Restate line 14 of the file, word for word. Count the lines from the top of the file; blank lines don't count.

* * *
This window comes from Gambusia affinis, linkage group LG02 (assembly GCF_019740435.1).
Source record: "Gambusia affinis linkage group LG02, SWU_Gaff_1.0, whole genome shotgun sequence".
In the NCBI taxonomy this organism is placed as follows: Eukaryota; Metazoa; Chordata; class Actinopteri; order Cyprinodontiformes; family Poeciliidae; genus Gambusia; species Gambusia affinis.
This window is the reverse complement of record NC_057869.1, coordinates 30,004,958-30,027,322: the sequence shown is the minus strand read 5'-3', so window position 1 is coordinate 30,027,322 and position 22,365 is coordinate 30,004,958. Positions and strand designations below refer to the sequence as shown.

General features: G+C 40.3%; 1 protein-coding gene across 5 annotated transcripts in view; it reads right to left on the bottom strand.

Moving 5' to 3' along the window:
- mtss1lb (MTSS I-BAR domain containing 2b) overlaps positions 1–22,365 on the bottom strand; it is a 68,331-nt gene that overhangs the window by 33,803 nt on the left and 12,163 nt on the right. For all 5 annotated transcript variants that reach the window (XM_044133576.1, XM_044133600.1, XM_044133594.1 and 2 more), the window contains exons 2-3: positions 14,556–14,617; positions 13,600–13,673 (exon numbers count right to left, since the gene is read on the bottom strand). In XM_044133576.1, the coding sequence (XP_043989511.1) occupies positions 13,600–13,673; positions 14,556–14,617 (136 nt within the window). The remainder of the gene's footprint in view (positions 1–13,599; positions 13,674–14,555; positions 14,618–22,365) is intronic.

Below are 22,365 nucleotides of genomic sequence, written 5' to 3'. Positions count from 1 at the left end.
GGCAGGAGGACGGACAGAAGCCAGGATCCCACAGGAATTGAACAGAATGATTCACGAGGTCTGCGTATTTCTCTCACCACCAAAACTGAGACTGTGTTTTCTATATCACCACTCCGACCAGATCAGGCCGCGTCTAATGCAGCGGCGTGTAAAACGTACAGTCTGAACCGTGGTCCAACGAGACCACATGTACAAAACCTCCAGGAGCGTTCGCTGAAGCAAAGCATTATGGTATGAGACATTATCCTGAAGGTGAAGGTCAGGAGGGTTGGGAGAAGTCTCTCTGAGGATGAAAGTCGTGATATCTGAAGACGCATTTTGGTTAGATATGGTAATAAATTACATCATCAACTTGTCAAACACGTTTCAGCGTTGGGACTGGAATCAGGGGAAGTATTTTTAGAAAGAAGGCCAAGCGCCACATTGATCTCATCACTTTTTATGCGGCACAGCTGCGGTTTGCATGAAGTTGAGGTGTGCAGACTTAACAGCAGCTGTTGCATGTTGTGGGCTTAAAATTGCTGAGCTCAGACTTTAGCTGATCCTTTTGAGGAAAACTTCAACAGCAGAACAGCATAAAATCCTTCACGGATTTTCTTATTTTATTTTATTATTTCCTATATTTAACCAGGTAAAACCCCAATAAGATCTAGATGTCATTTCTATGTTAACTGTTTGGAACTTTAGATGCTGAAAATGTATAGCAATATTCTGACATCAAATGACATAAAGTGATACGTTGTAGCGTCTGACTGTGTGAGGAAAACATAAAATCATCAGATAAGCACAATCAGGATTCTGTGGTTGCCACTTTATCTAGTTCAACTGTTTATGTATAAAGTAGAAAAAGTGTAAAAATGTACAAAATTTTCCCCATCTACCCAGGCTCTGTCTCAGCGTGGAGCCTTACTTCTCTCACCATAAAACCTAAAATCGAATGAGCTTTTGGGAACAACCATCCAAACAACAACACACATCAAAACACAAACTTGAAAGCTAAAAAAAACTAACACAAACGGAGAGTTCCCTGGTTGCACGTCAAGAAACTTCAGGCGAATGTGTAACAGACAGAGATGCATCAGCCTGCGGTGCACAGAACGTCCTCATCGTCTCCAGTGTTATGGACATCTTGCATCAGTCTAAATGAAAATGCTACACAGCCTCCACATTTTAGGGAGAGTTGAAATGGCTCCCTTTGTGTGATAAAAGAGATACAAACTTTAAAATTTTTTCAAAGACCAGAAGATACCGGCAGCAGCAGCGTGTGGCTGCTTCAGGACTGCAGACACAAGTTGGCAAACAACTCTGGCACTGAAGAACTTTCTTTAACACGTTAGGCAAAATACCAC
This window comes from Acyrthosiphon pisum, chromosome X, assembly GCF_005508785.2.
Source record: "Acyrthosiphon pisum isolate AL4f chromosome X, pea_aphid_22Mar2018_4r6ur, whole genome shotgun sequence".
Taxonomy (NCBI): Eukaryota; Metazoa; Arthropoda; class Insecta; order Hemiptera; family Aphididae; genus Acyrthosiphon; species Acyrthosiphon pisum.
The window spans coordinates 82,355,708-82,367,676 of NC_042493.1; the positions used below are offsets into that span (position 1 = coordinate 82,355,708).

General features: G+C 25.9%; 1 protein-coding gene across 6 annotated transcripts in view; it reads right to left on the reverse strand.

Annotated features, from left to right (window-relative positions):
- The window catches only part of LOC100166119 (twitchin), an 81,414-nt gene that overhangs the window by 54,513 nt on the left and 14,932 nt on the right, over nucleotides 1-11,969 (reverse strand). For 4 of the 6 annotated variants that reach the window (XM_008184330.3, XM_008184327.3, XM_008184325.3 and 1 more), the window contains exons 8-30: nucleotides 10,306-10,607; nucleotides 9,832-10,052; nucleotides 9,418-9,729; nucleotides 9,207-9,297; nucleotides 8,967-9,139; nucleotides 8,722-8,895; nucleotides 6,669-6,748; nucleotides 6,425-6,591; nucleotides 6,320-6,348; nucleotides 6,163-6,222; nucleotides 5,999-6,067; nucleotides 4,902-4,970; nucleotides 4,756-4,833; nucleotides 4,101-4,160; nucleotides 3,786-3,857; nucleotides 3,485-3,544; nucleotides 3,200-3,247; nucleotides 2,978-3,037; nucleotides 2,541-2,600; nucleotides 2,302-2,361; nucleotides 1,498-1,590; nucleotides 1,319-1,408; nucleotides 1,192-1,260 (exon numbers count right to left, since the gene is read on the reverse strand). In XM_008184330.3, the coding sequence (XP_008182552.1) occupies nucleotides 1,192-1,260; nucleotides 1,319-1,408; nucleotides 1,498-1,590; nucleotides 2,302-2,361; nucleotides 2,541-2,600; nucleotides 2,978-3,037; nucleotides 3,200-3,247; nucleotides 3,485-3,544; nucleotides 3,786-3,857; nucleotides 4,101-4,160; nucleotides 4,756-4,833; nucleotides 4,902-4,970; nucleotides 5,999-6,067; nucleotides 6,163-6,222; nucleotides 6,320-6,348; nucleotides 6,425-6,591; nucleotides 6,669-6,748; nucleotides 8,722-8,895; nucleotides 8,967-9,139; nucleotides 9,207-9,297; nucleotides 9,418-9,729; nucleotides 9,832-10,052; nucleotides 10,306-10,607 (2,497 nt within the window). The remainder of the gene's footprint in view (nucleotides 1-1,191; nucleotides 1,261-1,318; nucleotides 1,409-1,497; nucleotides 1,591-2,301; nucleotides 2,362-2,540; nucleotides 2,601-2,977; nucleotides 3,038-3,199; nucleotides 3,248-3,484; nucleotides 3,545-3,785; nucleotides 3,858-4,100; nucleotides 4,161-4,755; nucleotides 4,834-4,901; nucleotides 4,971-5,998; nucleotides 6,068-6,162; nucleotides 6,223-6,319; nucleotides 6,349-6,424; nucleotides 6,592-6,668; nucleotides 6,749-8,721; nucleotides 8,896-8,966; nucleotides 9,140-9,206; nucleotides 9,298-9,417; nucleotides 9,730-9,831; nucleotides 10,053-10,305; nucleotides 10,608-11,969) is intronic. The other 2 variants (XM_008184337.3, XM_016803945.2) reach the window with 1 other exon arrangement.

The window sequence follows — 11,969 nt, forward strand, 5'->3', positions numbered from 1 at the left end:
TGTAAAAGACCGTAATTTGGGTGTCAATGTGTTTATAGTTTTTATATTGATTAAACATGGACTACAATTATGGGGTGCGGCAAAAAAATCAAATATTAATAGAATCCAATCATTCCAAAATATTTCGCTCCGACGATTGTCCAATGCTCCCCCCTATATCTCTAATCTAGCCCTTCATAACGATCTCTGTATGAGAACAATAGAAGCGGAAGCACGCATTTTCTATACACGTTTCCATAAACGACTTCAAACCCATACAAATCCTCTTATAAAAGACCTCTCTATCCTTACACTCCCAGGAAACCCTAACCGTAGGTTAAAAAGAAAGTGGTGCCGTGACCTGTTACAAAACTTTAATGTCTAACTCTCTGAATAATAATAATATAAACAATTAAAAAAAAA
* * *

General features: G+C 25.9%; 1 protein-coding gene across 6 annotated transcripts in view; it reads right to left on the reverse strand.